Claim: Coal plant emissions cause low birth weight babies

I wasted $6 on this junk study so you don’t have to.

Click the headline image (below) for the scare by WaPo green stenographer Darry Fears.

The study abstract is below.

Some comments:

  1. Near-zero correlation is not causation; it is zero.
  2. Were these ‘researchers’ to examine a number of power plants, they would find both slightly positive and slightly negative correlations — which would all balance out to zero.
  3. There is no biological plausibility or evidence to support this claim.
  4. Birthweight is a complex phenomenon that is more plausibly caused by myriad and individual factors not considered by these ‘researchers.’
  5. The real purpose of this study (as headlined by the WaPo) seems to be to attack the notion that wealth has anything to do with health.

7 thoughts on “Claim: Coal plant emissions cause low birth weight babies”

  1. I investigated this article after seeing this blog. I found a number of scientific papers analyzed by the American Chemical Society that show that the soil, water and air is contaminated with carcinogens, genotoxins and heavy metals up to several miles downwind from the power plants that release them. The levels of contamination are proportional to the distance from the power plants and are related to wind directions. Controlled studies with rodents show that these same coal emissions cause neurological damage and DNA damage. A number of studies also show that trees and other plants are also adversely affected by emissions. Several published epidemiological studies I looked at also suggest that human and tree health improves when the power plants stop burning coal and convert to another energy source. So the hypothesis that emissions from coal-burning power plants can adversely affect human development is not implausible. Birth weight is one biomarker for developmental disorders.

  2. When I read this story, I laughed because of the definition used. They didn’t look at an absolute number, they looked at the difference. If my wife could do it over, she would have rushed to live downwind of a power plant to decrease the birthweight of our children. Neither would have noticed 160gram loss.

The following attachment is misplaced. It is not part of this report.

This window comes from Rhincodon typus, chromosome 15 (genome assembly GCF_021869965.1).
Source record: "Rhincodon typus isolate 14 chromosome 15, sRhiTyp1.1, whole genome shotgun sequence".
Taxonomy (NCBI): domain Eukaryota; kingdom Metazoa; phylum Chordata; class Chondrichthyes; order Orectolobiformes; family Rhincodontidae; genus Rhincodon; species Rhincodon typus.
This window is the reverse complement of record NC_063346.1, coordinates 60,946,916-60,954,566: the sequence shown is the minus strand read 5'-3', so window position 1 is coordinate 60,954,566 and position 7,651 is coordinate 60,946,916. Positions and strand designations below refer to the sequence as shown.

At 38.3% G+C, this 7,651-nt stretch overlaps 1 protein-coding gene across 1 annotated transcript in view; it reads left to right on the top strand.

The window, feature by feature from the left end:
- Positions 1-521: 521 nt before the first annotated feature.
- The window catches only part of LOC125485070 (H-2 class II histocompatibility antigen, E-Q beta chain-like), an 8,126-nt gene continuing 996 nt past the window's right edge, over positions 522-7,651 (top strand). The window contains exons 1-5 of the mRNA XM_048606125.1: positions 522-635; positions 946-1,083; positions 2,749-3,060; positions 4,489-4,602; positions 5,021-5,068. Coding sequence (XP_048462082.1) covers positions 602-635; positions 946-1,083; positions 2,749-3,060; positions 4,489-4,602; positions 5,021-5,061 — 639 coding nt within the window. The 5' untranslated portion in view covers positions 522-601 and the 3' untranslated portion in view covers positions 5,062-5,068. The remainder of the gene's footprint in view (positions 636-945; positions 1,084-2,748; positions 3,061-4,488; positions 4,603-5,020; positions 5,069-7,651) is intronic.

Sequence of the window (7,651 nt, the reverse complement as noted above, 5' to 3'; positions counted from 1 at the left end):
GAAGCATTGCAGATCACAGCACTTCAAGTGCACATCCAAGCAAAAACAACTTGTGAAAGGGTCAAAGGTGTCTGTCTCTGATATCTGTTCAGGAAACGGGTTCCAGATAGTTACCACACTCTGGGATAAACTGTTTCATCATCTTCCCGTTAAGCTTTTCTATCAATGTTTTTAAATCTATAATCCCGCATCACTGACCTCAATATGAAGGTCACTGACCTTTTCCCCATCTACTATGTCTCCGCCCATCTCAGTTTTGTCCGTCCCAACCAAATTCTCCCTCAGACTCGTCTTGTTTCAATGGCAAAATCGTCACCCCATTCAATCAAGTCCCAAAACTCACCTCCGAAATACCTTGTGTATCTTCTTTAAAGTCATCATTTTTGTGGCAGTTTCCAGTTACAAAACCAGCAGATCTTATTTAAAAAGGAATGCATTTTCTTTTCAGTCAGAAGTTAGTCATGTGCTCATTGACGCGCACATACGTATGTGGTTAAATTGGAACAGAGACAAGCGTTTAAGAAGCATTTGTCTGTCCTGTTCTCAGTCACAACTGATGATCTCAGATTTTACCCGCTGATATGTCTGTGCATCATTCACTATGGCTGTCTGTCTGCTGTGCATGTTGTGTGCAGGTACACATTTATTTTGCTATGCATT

Innumeracy is everywhere.

    I forgive the researchers a tiny little bit. I have been on the wrong end of “That report doesn’t say what I want it to say!” They could never get me to falsify the data. They did get me to plot the 2nd derivative instead of the raw data though. I was terrified that someone would recognize the duplicity of the slide. No one did.

    I can’t say I have done well since. I should have embraced the deception and ran with it. I tried to embrace honest numbers. Honest numbers don’t make people happy. People who say “No” aren’t the ones you want to hire.

  3. John D is correct. This is an unusually stupid study. But the researchers will feel no embarrassment or shame. After all, this is how they make their living and the laugh is probably on us—the taxpayers. There are almost unlimited possibilities for such nonsensical “studies” by dredging the large number of data sets available and making correlations that are “statistically significant”. Rest assured that those with political and/or economic motives to do so will continue as long as there are funds to finance them and professional advancement to be had by virtue of the number of publications achieved.
    Perhaps someday truth will win out and there will be a generally accepted revelation that all epidemiologic “studies” are scientifically worthless. My optimistic side feels this may come about although I may not live to see it. We should all be grateful that Steve Milloy and others have dedicated themselves to scientific truth.

  4. What a stupid study. You would think anyone would be too embarrassed to release this.

    But, it was in WaPo so that explains a lot.

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